SciELO - Scientific Electronic Library Online

vol.46 número5Estimación in situ del Kc ini de la vainilla (Vanilla planifolia A)Variación genética y ambiental en dos ensayos de progenies de Pinus patula índice de autoresíndice de materiabúsqueda de artículos
Home Pagelista alfabética de revistas  

Servicios Personalizados




Links relacionados

  • No hay artículos similaresSimilares en SciELO



versión On-line ISSN 2521-9766versión impresa ISSN 1405-3195

Agrociencia vol.46 no.5 México jul./ago. 2012


Matemáticas aplicadas, estadística y computación


Artificial neural networks for sustainable agribusiness: a case study of five energetic crops


Redes neurales artificiales para agronegocios sostenibles: un caso de estudio de cinco cultivos energéticos


Mircea Untaru* , Vasile Rotarescu, Liliana Dorneanu


loan Slavici University, 144, Dr. A. Paunescu-Podeanu Street, 300587, Timisoara, Romania. *Author for correspondence. (


Received: January, 2011.
Approved: July, 2012.



The growing agricultural economic environment referred to as agribusiness requires continuous balanced cost-benefit solutions. The use of artificial intelligence in this area provides complex solutions that are easily applicable. The objective of this study was to elaborate on innovative instruments from the field of artificial intelligence for the decision-making process related to energetic crops. The field of expertise of this paper is strongly related to current issues of sustainable development. The methodology used is artificial neural networks (ANN) and compares it with other tools. The targeted results regard the optimization of decision-making processes and the forecast of financial results in an agricultural economy. A case study of forecasting profits of five energetic crops is included.

Key words: energetic crops, neural networks, agribusiness, resource saving.



El crecimiento del entorno agrícola-económico conocido como agronegocios requiere continuas soluciones equilibradas costo-beneficio. El uso de la inteligencia artificial en esta área ofrece soluciones complejas de fácil aplicación. El objetivo de este estudio fue elaborar instrumentos innovadores del campo de la inteligencia artificial para el proceso de toma de decisiones en cultivos energéticos. El campo de especialidad de este artículo está muy relacionado con los problemas actuales del desarrollo sostenible. La metodología usada es redes neuronales artificiales (ANN) y la compara con otras herramientas. Los resultados previstos consideran la optimización de los procesos de toma de decisiones y pronostican resultados financieros en una economía agrícola. Se incluye un estudio de caso de pronosticar utilidades de cinco cultivos energéticos.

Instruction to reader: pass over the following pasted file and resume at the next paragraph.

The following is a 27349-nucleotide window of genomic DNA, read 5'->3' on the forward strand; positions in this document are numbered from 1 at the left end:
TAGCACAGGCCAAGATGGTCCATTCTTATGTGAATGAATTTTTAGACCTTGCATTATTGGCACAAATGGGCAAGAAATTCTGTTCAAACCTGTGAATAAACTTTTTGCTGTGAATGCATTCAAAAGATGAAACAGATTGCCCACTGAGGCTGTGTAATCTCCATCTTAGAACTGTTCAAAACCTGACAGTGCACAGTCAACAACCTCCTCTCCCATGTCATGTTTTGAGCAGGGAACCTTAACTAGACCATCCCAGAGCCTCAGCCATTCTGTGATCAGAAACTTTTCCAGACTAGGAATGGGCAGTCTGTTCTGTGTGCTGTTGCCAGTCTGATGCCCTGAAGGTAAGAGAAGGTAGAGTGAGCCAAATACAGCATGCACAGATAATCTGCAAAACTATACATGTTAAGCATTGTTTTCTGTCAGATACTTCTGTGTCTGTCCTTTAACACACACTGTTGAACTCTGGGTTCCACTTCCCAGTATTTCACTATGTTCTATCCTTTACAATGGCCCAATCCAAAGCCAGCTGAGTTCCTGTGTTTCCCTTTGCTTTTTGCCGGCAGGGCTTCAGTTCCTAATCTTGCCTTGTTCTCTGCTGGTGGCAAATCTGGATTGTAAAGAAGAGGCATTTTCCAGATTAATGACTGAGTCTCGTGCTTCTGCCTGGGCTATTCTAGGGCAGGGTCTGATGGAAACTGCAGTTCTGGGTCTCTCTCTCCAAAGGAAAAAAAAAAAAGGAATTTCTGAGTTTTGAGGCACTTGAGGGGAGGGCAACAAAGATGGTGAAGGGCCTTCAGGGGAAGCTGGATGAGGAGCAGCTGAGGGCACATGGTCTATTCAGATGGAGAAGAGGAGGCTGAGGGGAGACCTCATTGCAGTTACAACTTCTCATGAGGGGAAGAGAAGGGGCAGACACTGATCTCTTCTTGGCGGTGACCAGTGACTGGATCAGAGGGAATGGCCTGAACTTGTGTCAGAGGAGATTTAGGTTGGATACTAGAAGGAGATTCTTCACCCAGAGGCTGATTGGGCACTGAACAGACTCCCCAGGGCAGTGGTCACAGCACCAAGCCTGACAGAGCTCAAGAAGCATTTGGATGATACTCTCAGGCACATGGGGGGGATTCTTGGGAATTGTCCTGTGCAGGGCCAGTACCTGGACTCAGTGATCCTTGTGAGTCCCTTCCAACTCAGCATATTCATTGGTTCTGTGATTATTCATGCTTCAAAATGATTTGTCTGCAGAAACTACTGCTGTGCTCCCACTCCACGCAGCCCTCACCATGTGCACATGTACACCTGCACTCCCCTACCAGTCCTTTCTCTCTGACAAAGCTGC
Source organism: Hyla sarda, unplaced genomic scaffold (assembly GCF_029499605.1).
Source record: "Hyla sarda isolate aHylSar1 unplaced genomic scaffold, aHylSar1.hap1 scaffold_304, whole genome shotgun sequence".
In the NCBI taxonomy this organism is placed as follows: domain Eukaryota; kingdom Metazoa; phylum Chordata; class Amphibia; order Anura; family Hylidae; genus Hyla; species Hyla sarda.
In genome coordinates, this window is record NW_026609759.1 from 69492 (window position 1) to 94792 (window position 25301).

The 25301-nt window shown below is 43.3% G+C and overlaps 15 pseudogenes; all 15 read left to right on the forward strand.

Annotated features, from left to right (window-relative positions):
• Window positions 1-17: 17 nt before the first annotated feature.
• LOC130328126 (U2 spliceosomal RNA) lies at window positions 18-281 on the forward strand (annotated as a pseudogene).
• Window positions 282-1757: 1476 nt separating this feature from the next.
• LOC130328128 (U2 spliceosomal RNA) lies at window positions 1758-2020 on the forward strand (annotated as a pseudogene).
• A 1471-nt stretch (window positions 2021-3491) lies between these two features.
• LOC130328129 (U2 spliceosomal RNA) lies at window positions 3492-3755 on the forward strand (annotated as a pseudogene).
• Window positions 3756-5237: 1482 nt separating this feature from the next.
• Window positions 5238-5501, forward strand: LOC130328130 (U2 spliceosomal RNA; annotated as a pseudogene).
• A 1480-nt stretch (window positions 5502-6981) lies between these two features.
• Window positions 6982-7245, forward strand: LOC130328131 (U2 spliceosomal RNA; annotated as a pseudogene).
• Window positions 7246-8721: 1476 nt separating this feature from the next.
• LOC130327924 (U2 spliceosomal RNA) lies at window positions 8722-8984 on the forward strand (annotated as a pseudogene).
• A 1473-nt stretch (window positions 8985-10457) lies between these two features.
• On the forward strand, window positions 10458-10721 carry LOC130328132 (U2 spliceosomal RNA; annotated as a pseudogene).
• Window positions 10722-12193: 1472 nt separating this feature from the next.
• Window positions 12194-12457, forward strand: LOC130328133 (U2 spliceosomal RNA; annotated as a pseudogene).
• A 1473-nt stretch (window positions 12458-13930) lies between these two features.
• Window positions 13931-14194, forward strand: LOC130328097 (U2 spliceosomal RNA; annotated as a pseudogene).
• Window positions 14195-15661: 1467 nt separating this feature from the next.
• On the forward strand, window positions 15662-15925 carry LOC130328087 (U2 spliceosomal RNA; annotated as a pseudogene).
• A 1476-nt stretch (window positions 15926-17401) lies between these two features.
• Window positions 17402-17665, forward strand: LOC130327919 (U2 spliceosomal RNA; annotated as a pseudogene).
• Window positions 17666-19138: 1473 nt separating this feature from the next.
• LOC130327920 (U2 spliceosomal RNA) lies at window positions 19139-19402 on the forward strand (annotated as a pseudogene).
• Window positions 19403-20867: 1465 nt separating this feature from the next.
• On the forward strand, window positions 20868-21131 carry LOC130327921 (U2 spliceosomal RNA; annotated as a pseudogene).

Palabras clave: cultivos energéticos, redes neurales, agronegocios, ahorro de recursos.



The objective of this research was to contribute through practical solutions to optimize a balanced cost-benefit use of natural resources in agribusiness. Thus, the article suggests the use of energetic crops by firms. The research ensures an accessible artificial neural network (ANN) for helping such firms in profit estimation and decision making regarding the cultivation of those crops.

Environmental sustainability is a debated and supported matter in Europe and the world; energy savings is an urgent matter in agriculture. According to Hernandez-Santoyo and Sánchez-Cifuentes (2003), there is a need for new processes in the area of energy savings and their solution involves the use of a trigeneration system. Within this framework created by regulations and international agreements for the preservation and protection of the environment, a scientific approach to the agricultural economy has become increasingly important since the late 1990s. Hu and Kao (2007) point out that between 2001 and 2006, global sites where energy-saving ratios significantly improved include China, Hong Kong, Philippines, USA (which has the highest energetic efficiency level) and Chile-México-Taiwan. In Eastern Europe and Asia, Fischer et al. (2005) studied agro-ecological zones and supported the elaboration of global, regional and national assessments of agricultural potentials; the study provide a standardized framework for identifying climate soil and soil conditions relevant to crops. The models in this paper use environmental contexts as independent variables in forecasting profitable crops in agricultural businesses.